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Differences in Counting Skills Between Chinese and German Children Are Accompanied by Differences in Processing of Approximate Numerical Magnitude Information

  • Human beings are supposed to possess an approximate number system (ANS) dedicated to extracting and representing approximate numerical magnitude information as well as an object tracking system (OTS) for the rapid and accurate enumeration of small sets. It is assumed that the OTS and the ANS independently contribute to the acquisition of more elaborate numerical concepts. Chinese children have been shown to exhibit more elaborate numerical concepts than their non-Chinese peers, but it is still an open question whether similar cross-national differences exist with regard to the underlying systems, namely the ANS and the OTS. In the present study, we investigated this question by comparing Chinese and German preschool children with regard to their performance in a non-symbolic numerical magnitude comparison task (assessing the ANS) and in an enumeration task (assessing the OTS). In addition, we compared children’s counting skills. To ensure that possible between-group differences could not be explained by differences in more generalHuman beings are supposed to possess an approximate number system (ANS) dedicated to extracting and representing approximate numerical magnitude information as well as an object tracking system (OTS) for the rapid and accurate enumeration of small sets. It is assumed that the OTS and the ANS independently contribute to the acquisition of more elaborate numerical concepts. Chinese children have been shown to exhibit more elaborate numerical concepts than their non-Chinese peers, but it is still an open question whether similar cross-national differences exist with regard to the underlying systems, namely the ANS and the OTS. In the present study, we investigated this question by comparing Chinese and German preschool children with regard to their performance in a non-symbolic numerical magnitude comparison task (assessing the ANS) and in an enumeration task (assessing the OTS). In addition, we compared children’s counting skills. To ensure that possible between-group differences could not be explained by differences in more general performance factors, we also assessed children’s reasoning ability and processing speed. Chinese children showed a better counting performance and a more accurate performance in the non-symbolic numerical magnitude comparison task. These differences in performance could not be ascribed to differences in reasoning abilities and processing speed. In contrast, Chinese and German children did not differ significantly in the enumeration of small sets. The superior counting performance of Chinese children was thus found to be reflected in the ANS but not in the OTS.show moreshow less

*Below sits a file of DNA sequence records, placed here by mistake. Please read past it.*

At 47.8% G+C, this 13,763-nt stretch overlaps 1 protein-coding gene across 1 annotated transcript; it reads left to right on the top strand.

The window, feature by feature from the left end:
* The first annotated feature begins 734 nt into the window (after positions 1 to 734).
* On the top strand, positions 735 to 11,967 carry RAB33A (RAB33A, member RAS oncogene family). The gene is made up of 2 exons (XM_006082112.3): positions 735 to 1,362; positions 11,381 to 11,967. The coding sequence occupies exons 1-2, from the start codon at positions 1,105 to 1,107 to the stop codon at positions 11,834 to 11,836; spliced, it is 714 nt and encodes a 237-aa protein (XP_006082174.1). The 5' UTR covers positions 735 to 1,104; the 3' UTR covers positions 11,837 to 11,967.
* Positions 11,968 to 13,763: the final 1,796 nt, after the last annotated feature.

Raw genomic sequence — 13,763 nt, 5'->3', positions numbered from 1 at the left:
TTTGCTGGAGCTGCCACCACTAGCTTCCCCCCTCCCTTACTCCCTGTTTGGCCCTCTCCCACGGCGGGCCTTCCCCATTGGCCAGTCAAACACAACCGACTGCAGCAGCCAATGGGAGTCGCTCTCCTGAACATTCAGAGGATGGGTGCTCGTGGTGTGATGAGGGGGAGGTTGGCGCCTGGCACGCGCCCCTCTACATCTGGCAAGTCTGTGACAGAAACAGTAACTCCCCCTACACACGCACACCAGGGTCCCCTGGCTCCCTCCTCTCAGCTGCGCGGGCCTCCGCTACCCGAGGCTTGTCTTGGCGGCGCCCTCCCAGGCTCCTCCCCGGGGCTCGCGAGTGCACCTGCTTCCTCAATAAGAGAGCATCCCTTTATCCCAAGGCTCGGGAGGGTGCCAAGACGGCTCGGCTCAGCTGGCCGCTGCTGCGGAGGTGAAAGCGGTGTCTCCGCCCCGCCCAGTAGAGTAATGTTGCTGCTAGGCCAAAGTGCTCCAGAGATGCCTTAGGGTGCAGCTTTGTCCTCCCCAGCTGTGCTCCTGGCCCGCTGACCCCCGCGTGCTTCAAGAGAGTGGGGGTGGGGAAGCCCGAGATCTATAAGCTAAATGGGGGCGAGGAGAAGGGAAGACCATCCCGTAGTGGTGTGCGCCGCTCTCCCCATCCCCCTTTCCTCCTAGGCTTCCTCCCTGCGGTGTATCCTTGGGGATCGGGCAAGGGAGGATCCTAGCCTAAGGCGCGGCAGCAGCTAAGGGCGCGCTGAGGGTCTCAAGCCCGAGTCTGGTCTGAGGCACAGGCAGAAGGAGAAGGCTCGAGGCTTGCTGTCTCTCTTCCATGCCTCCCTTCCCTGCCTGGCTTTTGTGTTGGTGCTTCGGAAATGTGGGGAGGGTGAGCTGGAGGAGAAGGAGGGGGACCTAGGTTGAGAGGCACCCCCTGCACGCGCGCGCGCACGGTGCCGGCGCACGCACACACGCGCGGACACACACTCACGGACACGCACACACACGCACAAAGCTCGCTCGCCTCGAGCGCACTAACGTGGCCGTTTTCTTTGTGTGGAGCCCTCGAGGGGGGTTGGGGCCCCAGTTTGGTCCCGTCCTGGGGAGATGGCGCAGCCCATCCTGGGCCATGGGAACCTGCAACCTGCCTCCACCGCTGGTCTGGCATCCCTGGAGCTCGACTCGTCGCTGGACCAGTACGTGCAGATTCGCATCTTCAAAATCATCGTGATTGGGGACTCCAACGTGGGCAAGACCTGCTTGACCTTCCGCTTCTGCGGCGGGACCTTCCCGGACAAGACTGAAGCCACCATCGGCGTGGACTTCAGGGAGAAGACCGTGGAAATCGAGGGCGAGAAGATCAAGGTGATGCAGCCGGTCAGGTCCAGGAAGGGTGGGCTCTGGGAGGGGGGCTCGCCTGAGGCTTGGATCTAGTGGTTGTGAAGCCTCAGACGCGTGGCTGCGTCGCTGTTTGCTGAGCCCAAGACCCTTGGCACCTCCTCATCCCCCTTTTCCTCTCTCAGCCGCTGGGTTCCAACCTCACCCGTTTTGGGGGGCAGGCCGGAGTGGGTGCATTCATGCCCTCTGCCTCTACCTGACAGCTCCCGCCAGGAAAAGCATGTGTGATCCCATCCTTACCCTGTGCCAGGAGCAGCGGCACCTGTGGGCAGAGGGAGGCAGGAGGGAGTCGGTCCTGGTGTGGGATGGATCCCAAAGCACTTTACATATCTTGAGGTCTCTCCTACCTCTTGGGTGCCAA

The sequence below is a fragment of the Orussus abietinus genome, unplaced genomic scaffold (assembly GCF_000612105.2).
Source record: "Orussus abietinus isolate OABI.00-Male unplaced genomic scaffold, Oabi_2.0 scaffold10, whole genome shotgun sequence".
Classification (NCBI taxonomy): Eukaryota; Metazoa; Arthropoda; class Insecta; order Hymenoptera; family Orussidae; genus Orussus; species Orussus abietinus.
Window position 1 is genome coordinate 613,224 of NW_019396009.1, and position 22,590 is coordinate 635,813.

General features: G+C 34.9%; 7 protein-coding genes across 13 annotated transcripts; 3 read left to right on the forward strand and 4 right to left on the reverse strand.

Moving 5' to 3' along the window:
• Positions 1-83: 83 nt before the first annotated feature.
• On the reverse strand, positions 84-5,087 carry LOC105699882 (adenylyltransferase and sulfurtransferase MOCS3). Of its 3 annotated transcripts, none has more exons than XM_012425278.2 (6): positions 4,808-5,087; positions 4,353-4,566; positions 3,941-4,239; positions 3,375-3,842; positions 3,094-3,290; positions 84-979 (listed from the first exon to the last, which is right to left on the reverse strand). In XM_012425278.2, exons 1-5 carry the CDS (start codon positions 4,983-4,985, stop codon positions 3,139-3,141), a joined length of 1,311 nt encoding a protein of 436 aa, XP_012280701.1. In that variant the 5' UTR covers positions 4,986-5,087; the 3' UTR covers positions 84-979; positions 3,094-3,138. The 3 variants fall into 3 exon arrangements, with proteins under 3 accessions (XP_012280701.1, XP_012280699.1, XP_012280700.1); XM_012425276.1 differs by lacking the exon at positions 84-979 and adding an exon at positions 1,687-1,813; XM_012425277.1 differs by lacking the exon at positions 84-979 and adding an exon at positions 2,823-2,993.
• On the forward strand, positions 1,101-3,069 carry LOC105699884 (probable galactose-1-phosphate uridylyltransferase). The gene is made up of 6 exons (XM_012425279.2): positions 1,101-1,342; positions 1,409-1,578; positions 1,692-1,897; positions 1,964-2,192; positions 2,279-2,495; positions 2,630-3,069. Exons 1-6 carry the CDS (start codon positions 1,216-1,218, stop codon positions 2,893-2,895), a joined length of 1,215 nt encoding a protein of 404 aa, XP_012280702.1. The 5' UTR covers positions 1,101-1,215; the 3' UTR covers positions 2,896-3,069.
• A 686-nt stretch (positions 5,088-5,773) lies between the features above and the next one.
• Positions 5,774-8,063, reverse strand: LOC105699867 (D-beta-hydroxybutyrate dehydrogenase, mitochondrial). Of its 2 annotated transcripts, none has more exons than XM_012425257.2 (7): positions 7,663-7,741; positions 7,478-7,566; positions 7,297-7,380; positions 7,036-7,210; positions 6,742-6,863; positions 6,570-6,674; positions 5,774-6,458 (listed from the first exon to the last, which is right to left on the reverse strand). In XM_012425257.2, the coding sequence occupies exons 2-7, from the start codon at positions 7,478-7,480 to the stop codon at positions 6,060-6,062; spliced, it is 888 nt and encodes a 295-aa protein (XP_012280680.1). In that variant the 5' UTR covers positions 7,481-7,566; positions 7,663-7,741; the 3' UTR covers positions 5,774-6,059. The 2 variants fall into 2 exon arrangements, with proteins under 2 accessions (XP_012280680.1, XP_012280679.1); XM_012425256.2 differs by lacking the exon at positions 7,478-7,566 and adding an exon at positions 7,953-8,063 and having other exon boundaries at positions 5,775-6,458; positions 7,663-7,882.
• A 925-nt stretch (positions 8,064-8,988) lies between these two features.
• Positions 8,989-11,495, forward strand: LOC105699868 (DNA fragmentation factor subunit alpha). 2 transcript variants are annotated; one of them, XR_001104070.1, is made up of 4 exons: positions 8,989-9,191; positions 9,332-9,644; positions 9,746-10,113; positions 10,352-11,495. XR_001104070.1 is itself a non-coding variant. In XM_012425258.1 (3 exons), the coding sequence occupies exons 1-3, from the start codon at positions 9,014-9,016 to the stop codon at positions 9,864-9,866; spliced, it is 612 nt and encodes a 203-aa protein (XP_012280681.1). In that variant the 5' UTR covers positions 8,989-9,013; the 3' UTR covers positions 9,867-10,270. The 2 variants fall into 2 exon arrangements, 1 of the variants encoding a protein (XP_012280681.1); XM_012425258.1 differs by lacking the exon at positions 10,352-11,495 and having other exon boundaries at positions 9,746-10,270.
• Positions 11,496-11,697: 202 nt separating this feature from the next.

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Metadaten
Author:Jan LonnemannGND, Su Li, Pei Zhao, Janosch Linkersdörfer, Sven Lindberg, Marcus Hasselhorn
URN:urn:nbn:de:kobv:517-opus4-427425
DOI:https://doi.org/10.25932/publishup-42742
ISSN:1866-8364
Parent Title (German):Postprints der Universität Potsdam Humanwissenschaftliche Reihe
Series (Serial Number):Postprints der Universität Potsdam : Humanwissenschaftliche Reihe (546)
Document Type:Postprint
Language:English
Date of first Publication:2019/04/11
Year of Completion:2018
Publishing Institution:Universität Potsdam
Release Date:2019/04/11
Tag:approximate number system; counting; cross-national comparison; preschool; subitizing
Issue:546
Pagenumber:8
Source:Frontiers in Psychology 9 (2019) Art. 2656 DOI: 10.3389/fpsyg.2018.02656
Organizational units:Humanwissenschaftliche Fakultät / Strukturbereich Bildungswissenschaften
Dewey Decimal Classification:1 Philosophie und Psychologie / 15 Psychologie / 150 Psychologie
Peer Review:Referiert
Publication Way:Open Access
Licence (German):License LogoCreative Commons - Namensnennung, 4.0 International
Notes extern:Bibliographieeintrag der Originalveröffentlichung/Quelle